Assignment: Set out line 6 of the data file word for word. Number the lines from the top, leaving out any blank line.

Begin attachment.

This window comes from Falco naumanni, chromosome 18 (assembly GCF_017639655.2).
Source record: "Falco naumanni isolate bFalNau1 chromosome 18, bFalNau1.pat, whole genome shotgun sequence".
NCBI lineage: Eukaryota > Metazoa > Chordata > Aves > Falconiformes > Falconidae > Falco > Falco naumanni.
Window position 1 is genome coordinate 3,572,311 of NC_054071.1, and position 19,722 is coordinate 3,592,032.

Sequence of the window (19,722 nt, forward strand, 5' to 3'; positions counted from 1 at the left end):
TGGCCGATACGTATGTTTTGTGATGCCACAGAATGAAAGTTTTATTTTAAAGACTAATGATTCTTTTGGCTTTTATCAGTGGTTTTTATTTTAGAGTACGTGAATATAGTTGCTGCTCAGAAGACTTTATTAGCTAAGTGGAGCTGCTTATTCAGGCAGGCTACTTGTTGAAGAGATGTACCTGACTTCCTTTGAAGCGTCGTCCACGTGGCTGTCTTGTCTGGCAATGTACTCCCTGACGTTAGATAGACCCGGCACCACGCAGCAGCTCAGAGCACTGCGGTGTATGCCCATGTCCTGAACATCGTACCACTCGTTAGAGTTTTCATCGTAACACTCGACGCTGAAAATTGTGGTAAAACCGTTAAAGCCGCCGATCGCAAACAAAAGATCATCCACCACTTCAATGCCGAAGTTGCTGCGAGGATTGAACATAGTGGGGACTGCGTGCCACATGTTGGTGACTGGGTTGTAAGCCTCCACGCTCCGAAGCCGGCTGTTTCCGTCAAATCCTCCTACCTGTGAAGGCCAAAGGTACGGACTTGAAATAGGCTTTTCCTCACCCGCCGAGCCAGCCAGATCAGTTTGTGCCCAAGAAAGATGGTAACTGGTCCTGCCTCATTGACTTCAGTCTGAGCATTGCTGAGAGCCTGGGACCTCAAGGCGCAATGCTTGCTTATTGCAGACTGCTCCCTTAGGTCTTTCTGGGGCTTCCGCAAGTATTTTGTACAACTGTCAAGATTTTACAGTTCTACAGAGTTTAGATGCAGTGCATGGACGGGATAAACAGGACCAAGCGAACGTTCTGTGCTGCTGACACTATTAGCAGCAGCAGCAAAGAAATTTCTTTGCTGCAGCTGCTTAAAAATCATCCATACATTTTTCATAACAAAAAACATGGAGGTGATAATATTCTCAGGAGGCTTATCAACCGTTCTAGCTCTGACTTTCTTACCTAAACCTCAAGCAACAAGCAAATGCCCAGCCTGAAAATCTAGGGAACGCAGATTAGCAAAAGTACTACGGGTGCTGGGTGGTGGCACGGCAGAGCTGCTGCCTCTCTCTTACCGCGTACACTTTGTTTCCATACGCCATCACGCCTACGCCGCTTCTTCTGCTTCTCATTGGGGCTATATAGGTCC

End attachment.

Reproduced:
TGGCCGATACGTATGTTTTGTGATGCCACAGAATGAAAGTTTTATTTTAAAGACTAATGATTCTTTTGGCTTTTATCAGTGGTTTTTATTTTAGAGTACGTGAATATAGTTGCTGCTCAGAAGACTTTATTAGCTAAGTGGAGCTGCTTATTCAGGCAGGCTACTTGTTGAAGAGATGTACCTGACTTCCTTTGAAGCGTCGTCCACGTGGCTGTCTTGTCTGGCAATGTACTCCCTGACGTTAGATAGACCCGGCACCACGCAGCAGCTCAGAGCACTGCGGTGTATGCCCATGTCCTGAACATCGTACCACTCGTTAGAGTTTTCATCGTAACACTCGACGCTGAAAATTGTGGTAAAACCGTTAAAGCCGCCGATCGCAAACAAAAGATCATCCACCACTTCAATGCCGAAGTTGCTGCGAGGATTGAACATAGTGGGGACTGCGTGCCACATGTTGGTGACTGGGTTGTAAGCCTCCACGCTCCGAAGCCGGCTGTTTCCGTCAAATCCTCCTACCTGTGAAGGCCAAAGGTACGGACTTGAAATAGGCTTTTCCTCACCCGCCGAGCCAGCCAGATCAGTTTGTGCCCAAGAAAGATGGTAACTGGTCCTGCCTCATTGACTTCAGTCTGAGCATTGCTGAGAGCCTGGGACCTCAAGGCGCAATGCTTGCTTATTGCAGACTGCTCCCTTAGGTCTTTCTGGGGCTTCCGCAAGTATTTTGTACAACTGTCAAGATTTTACAGTTCTACAGAGTTTAGATGCAGTGCATGGACGGGATAAACAGGACCAAGCGAACGTTCTGTGCTGCTGACACTATTAGCAGCAGCAGCAAAGAAATTTCTTTGCTGCAGCTGCTTAAAAATCATCCATACATTTTTCATAACAAAAAACATGGAGGTGATAATATTCTCAGGAGGCTTATCAACCGTTCTAGCTCTGACTTTCTTACCTAAACCTCAAGCAACAAGCAAATGCCCAGCCTGAAAATCTAGGGAACGCAGATTAGCAAAAGTACTACGGGTGCTGGGTGGTGGCACGGCAGAGCTGCTGCCTCTCTCTTACCGCGTACACTTTGTTTCCATACGCCATCACGCCTACGCCGCTTCTTCTGCTTCTCATTGGGGCTATATAGGTCC